In 1903, Maine passed a law ensuring all children would have access to education. But not every community had enough money—or students—to justify building their own schools. To this day, when a school district does not provide a public high school to educate the district’s students, Maine helps fund tuition that families choose—unless it is a religious school. First Liberty and Institute for Justice are challenging this law in order to protect the rights of parents to choose the best schools for their children.
In this case—Carson v. Makin—the Institute for Justice (IJ) and First Liberty are challenging this Maine law that bans families from participating in a student-aid program if they choose to send their children to religious schools. This law unjustly discriminates against both religious schools and religious families. We could not allow this law to stand.
A victory in this case could result in greater freedom for families nationwide as they choose the best schools for their children, as well as restored rights for religious schools. And thanks to previous victories for religious educational options at the Supreme Court, we have good reason to hope for a win.
– First Liberty Counsel, Lea Patterson
In recent years, the Supreme Court has issued two decisions favorable to the constitutional rights of students and religious schools that give us hope for a victory in our Maine School Choice case.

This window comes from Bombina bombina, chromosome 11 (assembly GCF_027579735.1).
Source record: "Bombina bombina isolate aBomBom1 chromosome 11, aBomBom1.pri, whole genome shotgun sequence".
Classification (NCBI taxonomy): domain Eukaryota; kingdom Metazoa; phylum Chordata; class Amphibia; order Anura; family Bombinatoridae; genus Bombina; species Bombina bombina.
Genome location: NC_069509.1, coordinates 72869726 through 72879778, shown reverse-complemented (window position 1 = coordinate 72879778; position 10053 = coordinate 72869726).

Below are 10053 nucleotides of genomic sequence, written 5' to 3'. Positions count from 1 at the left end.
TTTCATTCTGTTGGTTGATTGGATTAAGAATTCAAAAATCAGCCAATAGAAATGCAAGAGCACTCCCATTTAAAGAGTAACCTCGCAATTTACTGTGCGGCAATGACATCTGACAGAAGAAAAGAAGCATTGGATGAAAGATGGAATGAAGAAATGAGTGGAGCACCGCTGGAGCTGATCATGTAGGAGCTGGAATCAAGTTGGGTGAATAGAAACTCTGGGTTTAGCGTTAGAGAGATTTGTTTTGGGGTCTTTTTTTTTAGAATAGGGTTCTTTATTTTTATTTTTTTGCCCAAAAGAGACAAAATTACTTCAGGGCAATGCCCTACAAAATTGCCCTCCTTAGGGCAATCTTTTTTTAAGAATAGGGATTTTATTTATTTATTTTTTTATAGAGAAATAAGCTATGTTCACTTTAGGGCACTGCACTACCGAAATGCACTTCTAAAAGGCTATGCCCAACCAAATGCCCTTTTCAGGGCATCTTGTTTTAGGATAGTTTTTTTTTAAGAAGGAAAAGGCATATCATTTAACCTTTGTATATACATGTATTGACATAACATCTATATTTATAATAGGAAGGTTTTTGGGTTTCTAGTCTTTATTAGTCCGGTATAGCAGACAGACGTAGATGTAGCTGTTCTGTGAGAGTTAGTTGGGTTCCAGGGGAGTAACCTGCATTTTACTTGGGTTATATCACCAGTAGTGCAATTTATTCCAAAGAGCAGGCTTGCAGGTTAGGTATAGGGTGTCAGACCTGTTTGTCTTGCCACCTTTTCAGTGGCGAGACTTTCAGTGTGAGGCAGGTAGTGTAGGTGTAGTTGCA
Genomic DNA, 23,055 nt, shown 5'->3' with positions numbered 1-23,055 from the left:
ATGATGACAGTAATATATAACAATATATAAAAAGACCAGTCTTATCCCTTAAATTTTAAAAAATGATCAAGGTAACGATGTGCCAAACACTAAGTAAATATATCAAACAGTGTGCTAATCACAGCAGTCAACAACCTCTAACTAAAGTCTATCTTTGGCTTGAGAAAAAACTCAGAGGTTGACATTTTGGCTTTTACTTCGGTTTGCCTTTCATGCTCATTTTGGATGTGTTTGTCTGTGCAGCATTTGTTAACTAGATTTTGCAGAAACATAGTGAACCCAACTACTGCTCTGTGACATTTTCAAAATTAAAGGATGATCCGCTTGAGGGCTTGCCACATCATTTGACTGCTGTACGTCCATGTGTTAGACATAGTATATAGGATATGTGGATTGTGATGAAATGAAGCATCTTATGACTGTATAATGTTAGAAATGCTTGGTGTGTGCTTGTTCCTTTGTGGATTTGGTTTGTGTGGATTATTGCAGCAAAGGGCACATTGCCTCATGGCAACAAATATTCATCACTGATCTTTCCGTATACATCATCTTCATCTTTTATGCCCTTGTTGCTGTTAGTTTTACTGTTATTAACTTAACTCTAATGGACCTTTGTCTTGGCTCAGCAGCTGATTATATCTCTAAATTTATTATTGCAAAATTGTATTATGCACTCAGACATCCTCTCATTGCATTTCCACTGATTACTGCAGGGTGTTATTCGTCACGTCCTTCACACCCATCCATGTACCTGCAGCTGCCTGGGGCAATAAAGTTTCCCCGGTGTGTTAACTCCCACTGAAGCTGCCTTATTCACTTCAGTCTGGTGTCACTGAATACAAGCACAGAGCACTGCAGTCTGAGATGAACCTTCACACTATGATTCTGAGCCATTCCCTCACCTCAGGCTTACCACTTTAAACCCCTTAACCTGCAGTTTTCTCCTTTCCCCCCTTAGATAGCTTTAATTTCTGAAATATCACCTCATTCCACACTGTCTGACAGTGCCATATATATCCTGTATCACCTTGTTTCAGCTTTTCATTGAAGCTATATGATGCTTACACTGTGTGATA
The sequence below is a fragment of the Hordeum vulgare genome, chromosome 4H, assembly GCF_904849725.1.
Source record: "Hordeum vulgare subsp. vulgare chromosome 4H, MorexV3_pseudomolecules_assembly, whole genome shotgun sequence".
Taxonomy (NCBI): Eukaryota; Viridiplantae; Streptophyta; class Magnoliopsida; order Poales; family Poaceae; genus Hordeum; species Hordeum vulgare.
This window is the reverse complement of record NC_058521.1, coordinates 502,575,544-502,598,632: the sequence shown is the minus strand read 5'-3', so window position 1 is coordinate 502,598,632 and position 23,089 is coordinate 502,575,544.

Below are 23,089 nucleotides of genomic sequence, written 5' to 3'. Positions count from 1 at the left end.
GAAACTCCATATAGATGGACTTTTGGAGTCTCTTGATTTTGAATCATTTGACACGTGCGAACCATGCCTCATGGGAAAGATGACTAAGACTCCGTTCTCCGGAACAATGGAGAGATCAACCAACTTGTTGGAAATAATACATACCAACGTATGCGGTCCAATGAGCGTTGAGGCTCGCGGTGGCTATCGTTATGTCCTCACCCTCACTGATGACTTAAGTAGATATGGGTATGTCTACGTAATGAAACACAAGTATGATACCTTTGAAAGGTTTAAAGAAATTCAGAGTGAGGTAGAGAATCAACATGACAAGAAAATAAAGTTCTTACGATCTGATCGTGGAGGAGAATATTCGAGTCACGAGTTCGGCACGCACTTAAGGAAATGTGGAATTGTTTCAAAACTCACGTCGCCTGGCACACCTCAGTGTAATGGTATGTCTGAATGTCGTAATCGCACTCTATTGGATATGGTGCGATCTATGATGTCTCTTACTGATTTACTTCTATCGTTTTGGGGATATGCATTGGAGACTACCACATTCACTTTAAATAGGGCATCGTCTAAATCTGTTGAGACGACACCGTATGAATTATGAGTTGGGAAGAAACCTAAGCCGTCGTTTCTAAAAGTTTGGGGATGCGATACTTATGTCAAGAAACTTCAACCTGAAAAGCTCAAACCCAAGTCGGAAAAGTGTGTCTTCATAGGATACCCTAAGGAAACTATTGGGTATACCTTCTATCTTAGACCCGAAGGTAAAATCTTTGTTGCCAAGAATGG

The first was Trinity Lutheran v. Comer (2017). Trinity Lutheran Church in Missouri applied in 2012 for a state program that used recycled tires to pad its playgrounds, since the church runs a community pre-school. The state refused to let Trinity Lutheran Church participate in the program because it was religious. Thankfully, the U.S. Supreme Court ruled that by excluding Trinity Lutheran, the state of Missouri was discriminating on the basis of religion and violating the Constitution.
The second recent case that gives us hope is Espinoza v. Montana, issued last year. In that case, the Court held that states cannot bar families participating in student-aid programs from choosing religiously affiliated schools for their children. The Court held that discrimination based on the religious “status,” or identity, of a school violates the Constitution.
With Carson v. Makin, the U.S. Supreme Court has a prime opportunity to reaffirm that in America, families should not be excluded from public benefits simply because they choose religious schools for their children.
We’ve been presented with an incredible opportunity at the Supreme Court to set precedent and change the future. Religious schools across the country will be greatly impacted by this case.
With oral argument set for Dec. 8th, time is quickly running out. Now more than ever, we need your generous support so that our legal teams are equipped and ready for this crucial moment.